• identifying available or required images, including photography
  • designing the report—brief your graphic designer early and work with them to conceptualise diagrams, case studies, infographics and other design elements that will enhance your report and help tell your story
  • indexing the report
  • proofreading the report
  • getting external approvals (e.g. ministerial, board)
  • preparing the online version
  • printing
  • tabling, publishing and distributing
  • debriefing.

Whether you use specialist project management tools and charts, Excel spreadsheets, or just plain old Word tables—clearly set out who has to do what and by when so that you can keep track of progress.

Agree on version control and approval protocols

Agree on how to name files and subject lines in emails. For example, email subject lines may be titled AR 2015 [subject of email] and working files may be called AR 2015 [chapter/section version# date]. A common filing system will help you quickly and confidently keep track of the myriad threads of your annual report project.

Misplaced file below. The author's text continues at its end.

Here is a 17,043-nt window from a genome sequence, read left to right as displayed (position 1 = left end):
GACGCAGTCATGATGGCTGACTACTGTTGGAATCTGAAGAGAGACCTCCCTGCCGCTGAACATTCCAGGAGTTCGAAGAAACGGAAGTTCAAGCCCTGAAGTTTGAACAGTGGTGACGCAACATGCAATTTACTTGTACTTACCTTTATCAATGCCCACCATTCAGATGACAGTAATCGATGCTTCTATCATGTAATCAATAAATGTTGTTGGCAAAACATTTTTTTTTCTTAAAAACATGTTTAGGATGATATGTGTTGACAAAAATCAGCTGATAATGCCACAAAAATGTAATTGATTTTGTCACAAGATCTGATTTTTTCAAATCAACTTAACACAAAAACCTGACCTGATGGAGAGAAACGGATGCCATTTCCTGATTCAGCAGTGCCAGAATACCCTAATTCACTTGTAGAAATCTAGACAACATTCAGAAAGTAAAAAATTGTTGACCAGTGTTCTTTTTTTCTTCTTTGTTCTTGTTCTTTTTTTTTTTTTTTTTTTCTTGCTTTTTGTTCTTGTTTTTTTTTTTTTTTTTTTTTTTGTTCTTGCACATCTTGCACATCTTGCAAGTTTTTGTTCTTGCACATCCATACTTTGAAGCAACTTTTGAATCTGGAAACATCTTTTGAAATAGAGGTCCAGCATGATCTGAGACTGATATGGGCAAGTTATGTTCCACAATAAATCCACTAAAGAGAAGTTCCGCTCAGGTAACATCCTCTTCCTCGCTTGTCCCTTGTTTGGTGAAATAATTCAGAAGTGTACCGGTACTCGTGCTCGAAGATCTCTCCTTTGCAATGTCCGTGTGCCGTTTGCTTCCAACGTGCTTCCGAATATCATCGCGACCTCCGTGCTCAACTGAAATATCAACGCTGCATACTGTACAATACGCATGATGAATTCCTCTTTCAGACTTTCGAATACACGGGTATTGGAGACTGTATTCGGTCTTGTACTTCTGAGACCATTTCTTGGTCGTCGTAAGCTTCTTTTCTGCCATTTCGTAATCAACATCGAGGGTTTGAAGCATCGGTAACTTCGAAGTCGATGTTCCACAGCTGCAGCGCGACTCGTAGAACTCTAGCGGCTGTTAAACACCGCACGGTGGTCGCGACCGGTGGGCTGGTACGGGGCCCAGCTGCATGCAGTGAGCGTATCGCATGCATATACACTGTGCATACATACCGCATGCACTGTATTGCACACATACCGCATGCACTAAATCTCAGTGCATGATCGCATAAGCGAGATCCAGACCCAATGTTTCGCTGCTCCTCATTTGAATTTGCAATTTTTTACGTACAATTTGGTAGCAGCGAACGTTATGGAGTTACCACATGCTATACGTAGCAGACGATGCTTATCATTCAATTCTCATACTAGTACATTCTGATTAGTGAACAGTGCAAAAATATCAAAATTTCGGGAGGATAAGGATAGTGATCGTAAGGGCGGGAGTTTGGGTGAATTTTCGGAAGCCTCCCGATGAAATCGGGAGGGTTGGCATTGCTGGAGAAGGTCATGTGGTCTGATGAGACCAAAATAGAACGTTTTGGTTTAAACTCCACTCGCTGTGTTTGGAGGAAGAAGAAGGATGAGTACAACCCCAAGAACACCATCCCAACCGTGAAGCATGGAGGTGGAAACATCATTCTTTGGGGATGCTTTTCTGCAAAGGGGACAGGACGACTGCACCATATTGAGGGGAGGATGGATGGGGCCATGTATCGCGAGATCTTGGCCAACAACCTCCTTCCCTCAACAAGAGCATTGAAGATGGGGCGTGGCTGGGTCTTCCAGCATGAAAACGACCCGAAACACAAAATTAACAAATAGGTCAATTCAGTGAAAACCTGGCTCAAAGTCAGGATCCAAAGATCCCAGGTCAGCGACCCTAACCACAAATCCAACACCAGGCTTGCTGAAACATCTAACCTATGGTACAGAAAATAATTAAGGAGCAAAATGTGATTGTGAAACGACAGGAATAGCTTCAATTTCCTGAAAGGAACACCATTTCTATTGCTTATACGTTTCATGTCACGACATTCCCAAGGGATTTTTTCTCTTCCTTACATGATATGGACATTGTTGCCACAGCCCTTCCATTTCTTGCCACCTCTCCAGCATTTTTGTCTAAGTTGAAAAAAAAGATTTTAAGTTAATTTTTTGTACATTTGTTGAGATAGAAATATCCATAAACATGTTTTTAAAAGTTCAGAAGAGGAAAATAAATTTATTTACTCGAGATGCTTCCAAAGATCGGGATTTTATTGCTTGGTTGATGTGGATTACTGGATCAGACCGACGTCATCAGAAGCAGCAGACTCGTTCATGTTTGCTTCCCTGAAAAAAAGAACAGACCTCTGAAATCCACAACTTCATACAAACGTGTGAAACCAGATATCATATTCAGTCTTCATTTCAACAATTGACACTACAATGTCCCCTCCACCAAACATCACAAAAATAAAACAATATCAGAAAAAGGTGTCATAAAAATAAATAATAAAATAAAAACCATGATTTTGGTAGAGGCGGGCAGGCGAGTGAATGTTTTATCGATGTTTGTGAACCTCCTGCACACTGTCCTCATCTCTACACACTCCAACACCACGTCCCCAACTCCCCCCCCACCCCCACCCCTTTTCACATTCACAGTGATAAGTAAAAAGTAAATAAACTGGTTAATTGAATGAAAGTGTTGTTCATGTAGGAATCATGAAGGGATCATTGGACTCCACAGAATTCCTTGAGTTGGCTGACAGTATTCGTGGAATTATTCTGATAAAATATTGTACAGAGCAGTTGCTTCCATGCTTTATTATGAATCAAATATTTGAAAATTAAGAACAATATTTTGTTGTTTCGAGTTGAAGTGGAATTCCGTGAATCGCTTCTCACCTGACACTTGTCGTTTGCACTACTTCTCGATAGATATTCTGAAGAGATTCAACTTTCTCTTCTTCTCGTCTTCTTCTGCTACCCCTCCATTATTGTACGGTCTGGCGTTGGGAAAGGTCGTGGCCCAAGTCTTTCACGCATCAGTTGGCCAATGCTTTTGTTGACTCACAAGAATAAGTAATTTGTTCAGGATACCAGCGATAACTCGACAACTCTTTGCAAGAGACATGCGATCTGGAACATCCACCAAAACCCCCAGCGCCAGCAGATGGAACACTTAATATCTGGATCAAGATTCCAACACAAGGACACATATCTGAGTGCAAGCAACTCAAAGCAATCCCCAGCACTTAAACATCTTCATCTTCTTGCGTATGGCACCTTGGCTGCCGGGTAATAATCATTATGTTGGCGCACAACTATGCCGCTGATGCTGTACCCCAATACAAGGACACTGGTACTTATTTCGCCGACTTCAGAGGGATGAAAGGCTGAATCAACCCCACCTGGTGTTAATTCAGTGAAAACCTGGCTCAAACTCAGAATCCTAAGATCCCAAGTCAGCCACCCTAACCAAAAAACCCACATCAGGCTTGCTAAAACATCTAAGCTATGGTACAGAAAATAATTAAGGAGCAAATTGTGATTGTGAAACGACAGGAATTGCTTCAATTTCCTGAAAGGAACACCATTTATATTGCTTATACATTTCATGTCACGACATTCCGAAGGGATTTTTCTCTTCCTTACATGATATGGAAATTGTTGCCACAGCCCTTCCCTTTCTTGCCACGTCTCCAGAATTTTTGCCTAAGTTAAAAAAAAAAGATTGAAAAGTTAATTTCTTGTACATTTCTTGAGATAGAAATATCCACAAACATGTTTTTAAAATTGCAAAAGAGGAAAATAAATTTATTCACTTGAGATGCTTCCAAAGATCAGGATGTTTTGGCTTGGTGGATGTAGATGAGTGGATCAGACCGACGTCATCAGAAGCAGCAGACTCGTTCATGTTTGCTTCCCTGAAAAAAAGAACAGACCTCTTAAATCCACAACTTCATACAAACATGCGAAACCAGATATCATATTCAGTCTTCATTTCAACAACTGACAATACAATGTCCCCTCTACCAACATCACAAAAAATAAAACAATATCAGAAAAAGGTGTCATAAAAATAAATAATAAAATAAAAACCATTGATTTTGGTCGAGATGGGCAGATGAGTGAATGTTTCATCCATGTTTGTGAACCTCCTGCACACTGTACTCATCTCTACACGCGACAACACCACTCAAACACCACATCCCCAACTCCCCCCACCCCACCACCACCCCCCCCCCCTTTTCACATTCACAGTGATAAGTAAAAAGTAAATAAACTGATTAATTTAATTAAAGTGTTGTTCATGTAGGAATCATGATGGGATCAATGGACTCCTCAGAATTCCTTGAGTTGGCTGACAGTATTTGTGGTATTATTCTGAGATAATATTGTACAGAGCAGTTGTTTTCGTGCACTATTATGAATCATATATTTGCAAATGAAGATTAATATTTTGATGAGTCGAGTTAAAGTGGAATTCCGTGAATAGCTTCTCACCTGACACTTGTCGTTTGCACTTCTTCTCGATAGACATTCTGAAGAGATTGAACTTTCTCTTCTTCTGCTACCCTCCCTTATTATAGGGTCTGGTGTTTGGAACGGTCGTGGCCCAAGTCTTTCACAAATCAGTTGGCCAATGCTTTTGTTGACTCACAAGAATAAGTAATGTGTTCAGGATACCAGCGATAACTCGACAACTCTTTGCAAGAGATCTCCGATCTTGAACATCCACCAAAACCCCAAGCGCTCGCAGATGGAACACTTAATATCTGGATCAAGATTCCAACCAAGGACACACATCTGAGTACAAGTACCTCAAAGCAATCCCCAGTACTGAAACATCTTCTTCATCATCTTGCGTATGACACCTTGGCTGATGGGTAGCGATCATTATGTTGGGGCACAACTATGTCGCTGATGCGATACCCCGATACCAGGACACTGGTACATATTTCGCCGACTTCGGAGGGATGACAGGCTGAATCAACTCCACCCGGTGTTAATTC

An agreed process for version control—such as making sure all feedback is added in track changes and into a single version of the document—is also essential. It can be helpful to send separate sections for detailed checking and formal sign-off before compiling the whole document when you are ready to start final approvals up the line.


Capture lessons learnt including what worked and what could work better. The debrief is also a good opportunity to start filing away ideas for content or structure changes. This gives you a head start on next year’s report.

Oh, and don’t forget to celebrate your achievements with your colleagues!

Others articles in this series:

 And previously published:


Cinden Lester has more than 25 years’ experience as a professional writer, editor and communications specialist—having worked as a broadcast journalist, in private sector marketing and public relations, and in government communications before establishing her own Canberra-based communications consultancy.

Contact Cinden if you’d like some help with your annual report.